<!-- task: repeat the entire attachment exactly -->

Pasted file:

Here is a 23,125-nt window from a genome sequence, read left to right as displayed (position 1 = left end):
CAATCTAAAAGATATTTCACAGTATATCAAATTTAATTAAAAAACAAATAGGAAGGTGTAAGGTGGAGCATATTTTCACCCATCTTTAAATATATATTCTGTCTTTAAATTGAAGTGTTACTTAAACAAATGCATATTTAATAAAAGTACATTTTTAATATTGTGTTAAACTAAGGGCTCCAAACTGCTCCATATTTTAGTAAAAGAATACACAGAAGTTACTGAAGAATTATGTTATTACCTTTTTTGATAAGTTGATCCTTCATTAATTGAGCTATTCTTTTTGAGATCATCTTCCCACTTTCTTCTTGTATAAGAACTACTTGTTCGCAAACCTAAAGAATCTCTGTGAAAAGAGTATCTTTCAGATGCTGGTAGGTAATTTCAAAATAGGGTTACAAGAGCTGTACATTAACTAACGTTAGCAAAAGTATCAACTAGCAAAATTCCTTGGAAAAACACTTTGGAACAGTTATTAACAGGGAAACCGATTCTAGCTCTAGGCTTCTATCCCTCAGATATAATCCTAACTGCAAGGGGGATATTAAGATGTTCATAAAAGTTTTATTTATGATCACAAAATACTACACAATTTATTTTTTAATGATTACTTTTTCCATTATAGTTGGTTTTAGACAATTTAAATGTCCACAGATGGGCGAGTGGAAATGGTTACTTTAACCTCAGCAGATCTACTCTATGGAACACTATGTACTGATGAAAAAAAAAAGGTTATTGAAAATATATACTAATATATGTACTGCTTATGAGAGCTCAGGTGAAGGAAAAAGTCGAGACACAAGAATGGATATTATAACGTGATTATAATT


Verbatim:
Here is a 23,125-nt window from a genome sequence, read left to right as displayed (position 1 = left end):
CAATCTAAAAGATATTTCACAGTATATCAAATTTAATTAAAAAACAAATAGGAAGGTGTAAGGTGGAGCATATTTTCACCCATCTTTAAATATATATTCTGTCTTTAAATTGAAGTGTTACTTAAACAAATGCATATTTAATAAAAGTACATTTTTAATATTGTGTTAAACTAAGGGCTCCAAACTGCTCCATATTTTAGTAAAAGAATACACAGAAGTTACTGAAGAATTATGTTATTACCTTTTTTGATAAGTTGATCCTTCATTAATTGAGCTATTCTTTTTGAGATCATCTTCCCACTTTCTTCTTGTATAAGAACTACTTGTTCGCAAACCTAAAGAATCTCTGTGAAAAGAGTATCTTTCAGATGCTGGTAGGTAATTTCAAAATAGGGTTACAAGAGCTGTACATTAACTAACGTTAGCAAAAGTATCAACTAGCAAAATTCCTTGGAAAAACACTTTGGAACAGTTATTAACAGGGAAACCGATTCTAGCTCTAGGCTTCTATCCCTCAGATATAATCCTAACTGCAAGGGGGATATTAAGATGTTCATAAAAGTTTTATTTATGATCACAAAATACTACACAATTTATTTTTTAATGATTACTTTTTCCATTATAGTTGGTTTTAGACAATTTAAATGTCCACAGATGGGCGAGTGGAAATGGTTACTTTAACCTCAGCAGATCTACTCTATGGAACACTATGTACTGATGAAAAAAAAAAGGTTATTGAAAATATATACTAATATATGTACTGCTTATGAGAGCTCAGGTGAAGGAAAAAGTCGAGACACAAGAATGGATATTATAACGTGATTATAATT